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5 ways to keep your New Year’s Resolutions going until next Christmas

How to smash your goals in 2020

Glenn Carstens Peters from Unsplash
Glenn Carstens Peters from Unsplash

Have you ever made a New Year’s resolution only to give up as Feb 1st hits? The Dec / Jan transition period is usually a big time of reflection and inspiration deeply woven together. We review our achievements and failings of the past year as one year comes to a close and resolve to “do better” next time, as though we were in High school preparing for our finals. We mix our somber reflective mood with the excitement the new year brings with it. A new year we tell ourselves, a new us, a new slate wiped clean, this year we will achieve our goals. We start the new year with big ambitions of Gargantuan life changing resolutions only to be shot down by February as we fall back to our old ways. Here’s 5 top tips to keep your New Year’s resolutions going until Christmas.

  • Lower your sights.

One of the biggest mistakes people make when making new years resolutions is to aim too high. By having big resolutions like writing that book we’ve always dreamt of or getting promoted or finding that special someone, we almost plan to fail. Our brain is hardwired to crave success and achievement. When we do, our brain’s release dopamine which triggers a sense of Mental and Physical wellbeing. The big dreams we have, however, often take months or even years to come to fruition. If we don’t notice immediate success, we often just give up for another year. Patience is not something most of us have in abundance. By aiming within our sights, we’re more likely to get rewards quicker and be motivated to aim for the next step.

  • Set Monthly goals

Instead of setting a New Year’s resolution, set monthly resolutions. By resetting every month, we can take stock of what we achieved the previous month and set some goals for the next month. By doing it monthly instead of annually, we can afford to reduce the size of our goals. Instead of “finding that new partner”, we can say “go out and meet 3 new people”. Instead of saying “write a new book”, we can say “write 5000 words” or “write another chapter”. By breaking our annual goals into monthly chunks in this way, we are achieving more. The more we achieve, the more we’re feeling that dopamine hit which in turn spurns us on to create more success. Success is addictive and the minute we get a taste for it, we crave more of it in our lives.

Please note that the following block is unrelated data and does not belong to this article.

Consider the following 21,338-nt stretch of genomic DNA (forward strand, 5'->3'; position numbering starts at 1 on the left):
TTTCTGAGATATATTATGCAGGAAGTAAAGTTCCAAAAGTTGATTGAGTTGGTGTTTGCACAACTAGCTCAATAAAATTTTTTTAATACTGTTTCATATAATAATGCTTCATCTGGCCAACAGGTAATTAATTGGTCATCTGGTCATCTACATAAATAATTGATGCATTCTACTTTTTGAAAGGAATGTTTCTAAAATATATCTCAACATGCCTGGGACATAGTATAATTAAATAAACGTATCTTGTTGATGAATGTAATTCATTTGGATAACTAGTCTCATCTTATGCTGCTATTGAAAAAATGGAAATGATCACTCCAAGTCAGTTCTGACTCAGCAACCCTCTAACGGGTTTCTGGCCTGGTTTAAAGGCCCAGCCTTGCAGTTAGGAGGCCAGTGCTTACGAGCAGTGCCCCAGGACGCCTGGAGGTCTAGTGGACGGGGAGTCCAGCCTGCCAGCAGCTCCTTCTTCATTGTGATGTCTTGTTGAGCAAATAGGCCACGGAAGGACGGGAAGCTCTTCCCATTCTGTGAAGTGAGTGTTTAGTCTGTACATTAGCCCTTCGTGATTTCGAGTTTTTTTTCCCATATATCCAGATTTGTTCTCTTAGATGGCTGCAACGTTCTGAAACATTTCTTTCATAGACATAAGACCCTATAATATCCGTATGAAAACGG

• Don’t give in

One of the best and shortest speeches ever given was by Winston Churchill. He said simply “Never give in. Never give in, Never, Ever, give in.” I also like the old adage “It doesn’t matter what speed you go, as long as you keep moving forward”. Successful people aren’t born successful. Winners aren’t winners because they never lose. They’re winners because they never gave in. Every successful person that has ever achieved anything in their life has gone through the “desert phase”. The phase of thirst and hunger but the phase of barren land, arid desert, drought. The phase where so many turn it in and go back to mediocrity. But this season in our lives is a test of our character. If we can weather the storm of drought and keep walking, we will come out the other end eventually, stronger, happier and more resilient. That season of lack is the birth of a new us if only we don’t give in.

  • Track your progress and celebrate micro achievements

It’s important to have a reward system to spur us on. I used to struggle with Agoraphobia and spent 10 years as a recluse in my teens, seldom leaving the house. Every step I took in my recovery journey, I would reward myself with a DVD. By the time I got through my phobia, I had hundreds in my collection. Our brains are hardwired to run towards reward and if the rewards are big enough, it becomes a big motivator to achieve our goals. Choose something you enjoy, maybe a DVD, maybe a holiday away or a night out but choose something that you love and shower yourself with it whenever you reach a milestone. The combined effect of achievement and dopamine will motivate you to smash more of your goals and keep you going in those dark nights.

  • Keep your goals within your sphere of influence

We can’t control other people’s behavior towards us and so a New Year’s Resolution such as “getting a promotion” isn’t very effective. We should instead focus our resolutions around things that we have control over. If your end game was to get that promotion, your resolutions could be “spend more time on work related projects” or “network more with decision makers at my office”. “Finding that special someone” isn’t effective either as we have no control over other people’s behavior. We could say instead “to go out more”, “join dating sites and meet new people” or “working on behaviors that are natural magnets such as confidence and emotional and financial stability.”

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